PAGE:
“People of our time are losing the power of celebration. Instead of celebrating we seek to be amused or entertained. Celebration is an active state, an act of expressing reverence or appreciation. To be entertained is a passive state–it is to receive pleasure afforded by an amusing act or a spectacle…. Celebration is a confrontation, giving attention to the transcendent meaning of one’s actions.”
~ Abraham Joshua Heschel
When I was a young girl, a wise maiden aunt – my Great-Aunt Gwendolyn, told me how important it was to do nice things for oneself.
Although in poor health, and often taking meals on a tray at her bedside, this elderly woman still regularly made an effort to enjoy a more formal meal, although she was the only one dining. Once a week the table would be set with the good china, she would dress for dinner, and then she would dine on her own.
‘Why?’ I asked her. ‘Why would you go to so much trouble?’
‘Wouldn’t you do that if a special friend were coming?’ she said. ‘Don’t you make an effort for others?’
‘Of course,’ I said.
‘Well,’ the old lady said, looking down her long aquiline nose and fixing me with her steely gaze, ‘why should you be any less worthy of such treatment?’
Aunt Gwen’s long since passed, but her advice is especially valuable today – Mother’s Day.
Mothers are usually hallmarked for their sacrifice to others; their children, their parents and grandparents, their communities. They often don’t take time for themselves.
Mother’s Day is also a difficult day for the many people who come from fractured or dysfunctional families, who have lost parents or children, or who have never been able to become parents themselves.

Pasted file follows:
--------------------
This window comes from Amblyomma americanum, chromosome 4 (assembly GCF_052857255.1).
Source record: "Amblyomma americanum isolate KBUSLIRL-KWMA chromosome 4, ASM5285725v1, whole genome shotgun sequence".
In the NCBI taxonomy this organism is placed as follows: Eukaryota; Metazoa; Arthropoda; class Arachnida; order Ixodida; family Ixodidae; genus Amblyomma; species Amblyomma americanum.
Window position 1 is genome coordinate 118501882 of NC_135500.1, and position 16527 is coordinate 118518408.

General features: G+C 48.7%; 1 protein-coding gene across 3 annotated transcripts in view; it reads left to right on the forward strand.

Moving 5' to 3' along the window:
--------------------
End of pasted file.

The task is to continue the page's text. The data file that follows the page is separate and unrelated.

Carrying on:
While many people will be gathering for a meal with their loved ones today, or being served breakfast in bed by their children, there is also a group of people for whom that can’t be possible.
For those of you who identify with that group, I want you to know that it is entirely possible to celebrate or commemorate Mother’s Day without parents or children being present. You don’t have to be a mother. You don’t even need to be a woman. Mother’s Day can become a gift you give yourself.
Today is a day where you can acknowledge your mothers, grandmothers and the women of your line.
Today is a day where you can acknowledge those people who have played a mothering role in your life – in mine that includes my husband, my dog Nurse Bert, and various friends and neighbours who have done everything from soup-making and care-taking me when I am ill, to tough-love talks and gentle guidance.
Finally, today is a day where you can acknowledge your own mothering journey – for the role you play in mothering others. For the role you play in mothering yourself.
Me? Right now I’m alone in the city with Harry the Cafe Dog. For my own personal Mother’s Day celebration I have set the table with my favourite rose-patterned china, a candle and some fresh flowers.
I’ve designed myself a simple and delicious lunch menu: Warm Salad of Baby Vegetables with Crispy Bacon, Pistachios and Feta Cheese, followed by Baked Persimmon with Honey Cream and gluten-free Almond Bread . (Of course there shall be extra bacon for Harry.) To finish I’ll enjoy a pot of good tea, and a square or two of rich dark chocolate while I curl up on the couch with a good book.
I know Aunt Gwen will approve, and I’m sure she’ll be smiling down upon me, or sitting at one of the empty chairs at my table.
Wherever you are today, and whatever you’re doing, I’m sending you love and warm wishes. Be kind to yourself today, and always. Nicole <3 xx